With a more robust infrastructure, internal combustion engine (ICE) cars might have been a minority today.

The Economist »

“All is rotary, beautifully perfect and wonderfully efficient,” said one evangelist for electric vehicles (evs). “There is not that almost terrifying uncertain throb and whirr of the powerful combustion engine…no dangerous and evil smelling gasoline and no noise. Perfect freedom from vibration assures both comfort and peace of mind.” Translated into Twitter-ese, such views would not sound out of place from Elon Musk. But their author was Thomas Edison, pioneer of the light bulb, in 1903.

The authors consider various causes of petrol’s triumph in 1900-10. Cost is unlikely, since until 1910 petrol-powered cars and evs of the same model type were similarly priced. As for range, evs managed a respectable 90 miles (145km) by the 1910s. Had this been evs’ principal handicap, battery-swapping stations, which replaced depleted batteries with charged ones in seconds, could have become as common as petrol stations did.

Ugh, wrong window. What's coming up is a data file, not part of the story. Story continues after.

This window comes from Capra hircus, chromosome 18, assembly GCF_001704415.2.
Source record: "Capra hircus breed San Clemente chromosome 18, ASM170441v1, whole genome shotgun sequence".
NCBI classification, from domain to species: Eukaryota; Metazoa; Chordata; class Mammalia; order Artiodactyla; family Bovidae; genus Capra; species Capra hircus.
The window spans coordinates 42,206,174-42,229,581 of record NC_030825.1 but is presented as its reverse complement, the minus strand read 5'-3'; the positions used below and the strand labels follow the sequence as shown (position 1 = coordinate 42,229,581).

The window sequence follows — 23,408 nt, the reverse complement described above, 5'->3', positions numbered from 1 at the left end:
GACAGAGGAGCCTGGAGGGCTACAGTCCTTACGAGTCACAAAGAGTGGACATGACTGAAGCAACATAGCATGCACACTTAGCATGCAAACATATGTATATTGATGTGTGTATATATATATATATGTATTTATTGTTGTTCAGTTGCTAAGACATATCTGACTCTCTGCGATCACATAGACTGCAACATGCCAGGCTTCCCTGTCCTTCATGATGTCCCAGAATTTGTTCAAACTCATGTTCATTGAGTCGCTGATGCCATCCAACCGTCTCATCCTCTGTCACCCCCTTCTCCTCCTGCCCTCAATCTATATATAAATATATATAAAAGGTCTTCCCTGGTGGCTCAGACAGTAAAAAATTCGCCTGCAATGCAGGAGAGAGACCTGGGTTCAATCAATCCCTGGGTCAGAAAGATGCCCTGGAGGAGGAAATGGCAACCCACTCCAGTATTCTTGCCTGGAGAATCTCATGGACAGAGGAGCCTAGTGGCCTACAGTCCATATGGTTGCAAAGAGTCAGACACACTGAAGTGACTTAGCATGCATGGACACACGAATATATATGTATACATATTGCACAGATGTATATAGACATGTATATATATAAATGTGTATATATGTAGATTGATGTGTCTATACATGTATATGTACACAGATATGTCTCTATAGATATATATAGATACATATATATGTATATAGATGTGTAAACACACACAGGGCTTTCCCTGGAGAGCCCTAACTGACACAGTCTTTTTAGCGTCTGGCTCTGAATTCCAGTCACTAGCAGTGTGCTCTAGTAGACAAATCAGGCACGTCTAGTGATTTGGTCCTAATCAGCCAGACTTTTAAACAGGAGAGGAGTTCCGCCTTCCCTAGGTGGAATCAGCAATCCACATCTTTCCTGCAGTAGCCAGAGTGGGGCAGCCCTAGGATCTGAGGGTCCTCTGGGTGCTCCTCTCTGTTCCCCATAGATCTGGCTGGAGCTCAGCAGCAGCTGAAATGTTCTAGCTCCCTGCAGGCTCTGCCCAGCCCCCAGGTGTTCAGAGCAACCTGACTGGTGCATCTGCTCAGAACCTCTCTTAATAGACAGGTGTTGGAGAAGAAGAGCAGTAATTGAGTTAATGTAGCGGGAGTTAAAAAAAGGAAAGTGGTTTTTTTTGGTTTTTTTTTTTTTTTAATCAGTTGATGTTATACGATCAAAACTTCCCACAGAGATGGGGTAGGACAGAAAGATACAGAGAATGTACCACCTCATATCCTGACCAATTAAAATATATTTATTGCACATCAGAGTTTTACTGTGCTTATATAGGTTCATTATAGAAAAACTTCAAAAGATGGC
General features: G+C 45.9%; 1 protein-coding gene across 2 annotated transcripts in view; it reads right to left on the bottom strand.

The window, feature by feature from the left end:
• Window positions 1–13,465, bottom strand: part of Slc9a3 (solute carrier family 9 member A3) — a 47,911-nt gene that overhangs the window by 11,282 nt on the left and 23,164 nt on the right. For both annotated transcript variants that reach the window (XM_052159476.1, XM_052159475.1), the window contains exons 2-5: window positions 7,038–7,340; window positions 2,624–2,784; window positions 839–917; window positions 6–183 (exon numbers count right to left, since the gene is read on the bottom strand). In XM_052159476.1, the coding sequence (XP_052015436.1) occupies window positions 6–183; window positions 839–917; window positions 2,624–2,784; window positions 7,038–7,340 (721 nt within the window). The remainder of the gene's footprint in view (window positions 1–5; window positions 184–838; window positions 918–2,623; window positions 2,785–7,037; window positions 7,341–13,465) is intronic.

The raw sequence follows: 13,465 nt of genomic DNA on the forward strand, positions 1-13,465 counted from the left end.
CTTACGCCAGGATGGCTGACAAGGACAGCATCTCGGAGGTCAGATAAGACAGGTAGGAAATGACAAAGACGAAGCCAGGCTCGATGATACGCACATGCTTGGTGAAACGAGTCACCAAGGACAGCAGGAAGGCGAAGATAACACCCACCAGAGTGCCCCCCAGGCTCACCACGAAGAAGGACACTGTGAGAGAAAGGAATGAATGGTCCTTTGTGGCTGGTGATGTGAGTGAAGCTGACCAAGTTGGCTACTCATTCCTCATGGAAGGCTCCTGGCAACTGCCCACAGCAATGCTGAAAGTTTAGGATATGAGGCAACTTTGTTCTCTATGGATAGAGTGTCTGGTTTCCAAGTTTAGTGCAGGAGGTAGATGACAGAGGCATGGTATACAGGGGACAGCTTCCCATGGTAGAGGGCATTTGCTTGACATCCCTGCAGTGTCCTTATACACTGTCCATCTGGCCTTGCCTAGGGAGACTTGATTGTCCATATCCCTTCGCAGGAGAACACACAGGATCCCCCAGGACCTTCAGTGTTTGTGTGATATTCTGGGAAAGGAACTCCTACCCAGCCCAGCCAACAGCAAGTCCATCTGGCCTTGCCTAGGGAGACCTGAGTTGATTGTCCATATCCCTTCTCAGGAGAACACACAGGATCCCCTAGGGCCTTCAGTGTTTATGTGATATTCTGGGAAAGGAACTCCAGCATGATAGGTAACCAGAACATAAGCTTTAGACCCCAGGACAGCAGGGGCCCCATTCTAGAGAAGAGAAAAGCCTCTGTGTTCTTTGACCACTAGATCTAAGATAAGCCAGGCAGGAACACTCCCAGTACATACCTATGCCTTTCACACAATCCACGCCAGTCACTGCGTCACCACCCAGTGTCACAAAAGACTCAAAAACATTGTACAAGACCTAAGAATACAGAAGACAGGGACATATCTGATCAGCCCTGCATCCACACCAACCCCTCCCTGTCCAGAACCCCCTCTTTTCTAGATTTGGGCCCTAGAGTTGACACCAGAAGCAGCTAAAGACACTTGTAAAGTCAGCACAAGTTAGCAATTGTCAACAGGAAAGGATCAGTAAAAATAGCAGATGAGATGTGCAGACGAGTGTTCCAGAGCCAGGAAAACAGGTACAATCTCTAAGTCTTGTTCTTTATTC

The study then used a statistical model to predict how automotive history might have differed if the power grid had developed faster. It finds that if the amount of electricity America produced by 1922 had been available in 1902, 71% of car models in 1920 would have been evs (though long-distance motorists would still have chosen petrol cars). Accounting for the extra power generation such a fleet would need, this would have cut America’s carbon-dioxide emissions from cars in 1920 by 44%.

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